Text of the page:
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Dr Debapriya Bhattacharya on Indian line of credit

Published in New Age on Thursday, 3 September 2015.

Delhi attaches tough conditions

Shakhawat Hossain

Delhi has attached a number of conditions with its newly proposed line of credit worth US$ 2 billion that might dampen the prospect of loan utilisation by Dhaka.

To avert the situation, a move has already been taken to ask Delhi to bring about changes to the proposed loan agreement, officials quoting decisions of an inter-ministerial meeting said.

Economic Relations Division additional secretary Asaduzzaman presided over the meeting on August 13 in which the terms and conditions of the new line of credit were discussed.

At least 75 per cent goods and services are needed to be of Indian origin and must be procured from India under the new LoC. Project management consultants should also come India.

Officials attending the meeting viewed that fulfilling such conditions would be difficult for successful implementation of the projects.

The meeting noted that Delhi should be urged to bring down the minimum requirement of purchasing goods from India to 60 per cent and 50 per cent for the case of projects lined with the works.

A senior ERD official said they were likely to hold more meetings with the stakeholders to settle the problematic issues.

Dhaka had inked a deal with Delhi to receive US$ 1 billion loan in August 2010.

Five years have already elapsed, but only US$ 205.59 million out of US$ 751.95 million was disbursed.

Debapriya Bhattacharya, distinguished fellow of the Centre for Policy Dialogue, said loans tied with conditions of import were not beneficial for the receipent country.

Most part of the loans disbursed so far under the previous LoC was used to procure goods from India, he said.

The completed seven projects under the Indian LoC, so far, include procurement of Double-Decker, single Decker air-conditioned (AC) and articulated buses for Bangladesh Road Transport Corporation worth US$ 36.85 million; procurement of 180 (165) Railway Broad-Gauge (BG) tank wagons and six Railway Bogies of brake vans worth US$ 17.38 millions; procurement of 50 units of Metre-Gauge (MG) flat wagons (BFCT) and 50 units of MG brake vans with airbrakes for carrying containers worth US$ 3.28 million and procurement of 30 (16) units of BG Diesel Electric (DE) locomotives worth US$ 60.95 million and procurement of 10 units of BG DE locomotives worth US$33.05 million.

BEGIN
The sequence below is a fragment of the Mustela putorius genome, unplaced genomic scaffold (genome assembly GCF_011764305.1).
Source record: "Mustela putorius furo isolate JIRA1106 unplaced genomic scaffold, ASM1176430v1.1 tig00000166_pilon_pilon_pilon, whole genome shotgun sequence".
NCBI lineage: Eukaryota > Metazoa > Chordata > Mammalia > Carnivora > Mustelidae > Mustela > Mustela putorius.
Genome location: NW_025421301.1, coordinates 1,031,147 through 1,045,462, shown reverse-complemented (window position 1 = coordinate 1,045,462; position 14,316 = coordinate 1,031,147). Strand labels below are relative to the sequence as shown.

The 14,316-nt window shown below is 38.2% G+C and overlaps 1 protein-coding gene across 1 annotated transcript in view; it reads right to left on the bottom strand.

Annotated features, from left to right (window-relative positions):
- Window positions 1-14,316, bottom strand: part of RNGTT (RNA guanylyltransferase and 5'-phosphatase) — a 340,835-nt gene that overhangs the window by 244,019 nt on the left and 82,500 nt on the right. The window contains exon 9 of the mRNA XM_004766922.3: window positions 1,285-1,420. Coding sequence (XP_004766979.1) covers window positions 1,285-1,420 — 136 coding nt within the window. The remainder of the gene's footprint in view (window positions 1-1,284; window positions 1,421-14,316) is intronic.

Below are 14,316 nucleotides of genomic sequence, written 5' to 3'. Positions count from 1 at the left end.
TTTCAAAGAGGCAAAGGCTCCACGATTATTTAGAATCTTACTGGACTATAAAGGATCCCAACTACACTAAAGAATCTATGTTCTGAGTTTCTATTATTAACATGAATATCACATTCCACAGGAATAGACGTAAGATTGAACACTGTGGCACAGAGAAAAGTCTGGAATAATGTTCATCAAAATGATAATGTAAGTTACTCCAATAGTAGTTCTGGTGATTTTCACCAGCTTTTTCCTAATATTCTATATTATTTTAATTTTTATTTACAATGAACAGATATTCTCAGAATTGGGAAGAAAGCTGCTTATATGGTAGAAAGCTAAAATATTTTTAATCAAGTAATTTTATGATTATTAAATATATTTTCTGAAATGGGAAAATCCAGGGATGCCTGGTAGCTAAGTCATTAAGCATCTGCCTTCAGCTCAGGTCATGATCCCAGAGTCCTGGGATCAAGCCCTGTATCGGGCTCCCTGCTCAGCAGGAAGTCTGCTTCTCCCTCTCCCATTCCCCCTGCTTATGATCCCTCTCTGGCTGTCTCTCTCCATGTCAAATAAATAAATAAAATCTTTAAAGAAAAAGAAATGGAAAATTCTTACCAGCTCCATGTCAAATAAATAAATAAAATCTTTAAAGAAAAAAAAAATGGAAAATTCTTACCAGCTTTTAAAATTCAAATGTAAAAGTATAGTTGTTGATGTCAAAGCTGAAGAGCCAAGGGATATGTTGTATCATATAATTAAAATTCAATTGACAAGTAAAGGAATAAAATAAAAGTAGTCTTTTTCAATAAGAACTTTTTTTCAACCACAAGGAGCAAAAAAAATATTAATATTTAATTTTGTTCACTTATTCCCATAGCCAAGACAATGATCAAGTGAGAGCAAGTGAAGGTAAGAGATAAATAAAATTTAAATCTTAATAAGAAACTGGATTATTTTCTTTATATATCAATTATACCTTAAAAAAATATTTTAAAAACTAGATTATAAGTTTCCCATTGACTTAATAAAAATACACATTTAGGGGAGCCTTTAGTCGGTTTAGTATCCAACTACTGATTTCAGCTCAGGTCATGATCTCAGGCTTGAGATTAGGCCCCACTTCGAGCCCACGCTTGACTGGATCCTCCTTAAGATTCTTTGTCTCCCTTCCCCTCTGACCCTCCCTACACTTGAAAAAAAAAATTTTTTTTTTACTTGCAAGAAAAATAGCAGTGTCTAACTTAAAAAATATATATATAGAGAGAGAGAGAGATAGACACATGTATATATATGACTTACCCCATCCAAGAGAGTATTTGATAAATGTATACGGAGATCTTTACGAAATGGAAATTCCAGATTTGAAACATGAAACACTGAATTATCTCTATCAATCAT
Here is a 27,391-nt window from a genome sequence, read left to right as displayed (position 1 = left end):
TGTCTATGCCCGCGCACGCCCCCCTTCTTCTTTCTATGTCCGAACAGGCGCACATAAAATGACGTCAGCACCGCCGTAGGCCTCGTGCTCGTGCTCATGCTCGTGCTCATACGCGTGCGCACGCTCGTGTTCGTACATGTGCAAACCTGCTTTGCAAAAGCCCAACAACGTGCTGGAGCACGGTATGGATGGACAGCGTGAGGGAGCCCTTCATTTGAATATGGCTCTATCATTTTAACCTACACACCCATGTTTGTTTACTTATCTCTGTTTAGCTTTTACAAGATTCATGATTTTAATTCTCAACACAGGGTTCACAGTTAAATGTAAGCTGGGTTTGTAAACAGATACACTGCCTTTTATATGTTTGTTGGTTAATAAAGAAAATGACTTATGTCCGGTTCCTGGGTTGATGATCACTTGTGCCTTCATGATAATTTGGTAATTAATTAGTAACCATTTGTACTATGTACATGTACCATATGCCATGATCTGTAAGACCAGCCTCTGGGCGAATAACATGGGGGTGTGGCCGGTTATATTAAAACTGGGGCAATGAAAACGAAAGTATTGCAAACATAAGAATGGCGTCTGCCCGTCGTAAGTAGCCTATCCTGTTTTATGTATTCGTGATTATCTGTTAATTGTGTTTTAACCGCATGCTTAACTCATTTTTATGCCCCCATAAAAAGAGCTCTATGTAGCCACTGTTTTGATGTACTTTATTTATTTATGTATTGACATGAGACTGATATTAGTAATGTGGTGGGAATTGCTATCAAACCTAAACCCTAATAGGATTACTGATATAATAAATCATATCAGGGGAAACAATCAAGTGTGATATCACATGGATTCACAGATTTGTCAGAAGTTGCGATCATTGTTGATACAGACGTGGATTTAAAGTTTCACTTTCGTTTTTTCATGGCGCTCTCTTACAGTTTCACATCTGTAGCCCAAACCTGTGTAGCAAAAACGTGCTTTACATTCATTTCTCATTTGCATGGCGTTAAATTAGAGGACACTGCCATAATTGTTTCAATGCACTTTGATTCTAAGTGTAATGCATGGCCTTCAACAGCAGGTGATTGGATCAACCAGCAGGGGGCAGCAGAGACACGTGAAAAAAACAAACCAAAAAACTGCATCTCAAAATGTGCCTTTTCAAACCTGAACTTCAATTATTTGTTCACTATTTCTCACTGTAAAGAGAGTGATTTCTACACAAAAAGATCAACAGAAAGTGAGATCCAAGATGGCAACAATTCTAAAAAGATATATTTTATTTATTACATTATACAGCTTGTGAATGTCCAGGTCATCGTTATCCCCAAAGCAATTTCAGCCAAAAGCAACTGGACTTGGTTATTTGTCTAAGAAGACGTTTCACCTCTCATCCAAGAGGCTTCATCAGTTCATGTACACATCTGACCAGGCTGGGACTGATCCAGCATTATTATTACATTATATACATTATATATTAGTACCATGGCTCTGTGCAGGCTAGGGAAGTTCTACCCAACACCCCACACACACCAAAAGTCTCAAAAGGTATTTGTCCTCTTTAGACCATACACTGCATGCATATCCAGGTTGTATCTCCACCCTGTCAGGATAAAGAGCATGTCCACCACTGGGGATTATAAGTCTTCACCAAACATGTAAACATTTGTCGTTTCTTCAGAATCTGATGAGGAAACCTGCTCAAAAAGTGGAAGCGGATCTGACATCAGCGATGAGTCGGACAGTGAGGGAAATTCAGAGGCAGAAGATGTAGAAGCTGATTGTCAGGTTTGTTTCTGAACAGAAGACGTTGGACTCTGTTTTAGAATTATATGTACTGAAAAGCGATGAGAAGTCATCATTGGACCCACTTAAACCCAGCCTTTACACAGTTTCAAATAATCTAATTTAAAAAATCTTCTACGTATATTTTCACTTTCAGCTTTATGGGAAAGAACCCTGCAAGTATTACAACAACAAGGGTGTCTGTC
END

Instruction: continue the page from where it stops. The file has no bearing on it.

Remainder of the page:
A tied loan is not less than suppliers’ credit, said Ahsan H Mansur, executive director of the Policy Research Institute.

Prices of the products or services to be procured from the lender country are always high than the market rates, he said.

He noted that the LoC should have an open tendering system like those of loans from the World Bank and the Asian Development Bank.

The ERD officials said for the new LoC Delhi had sought waiver of tax and value added tax on the Indian citizens associated with the projects as consultants.

The meeting decided to seek opinion of the revenue board in this connection.

The new LoC made it mandatory to send a draft of the commercial contract on projects to EXIM Bank of India before the signing. However, the job was now done after the commercial pact in the previous LoC.

The US$ 2 billion line of credit is expected to create 50,000 jobs in India and provide a big boost to the government’s Make in India drive.

Yaduvendra Mathur, chairman and managing director of Export Import Bank of India, earlier predicted that this US$ 2 billion credit was going to provide a big boost to exports from India and help Indian companies.

He said the line of credit will also provide a huge boost to several sectors such as steel and cement as those will be exported to Bangladesh for the projects to be undertaken there.


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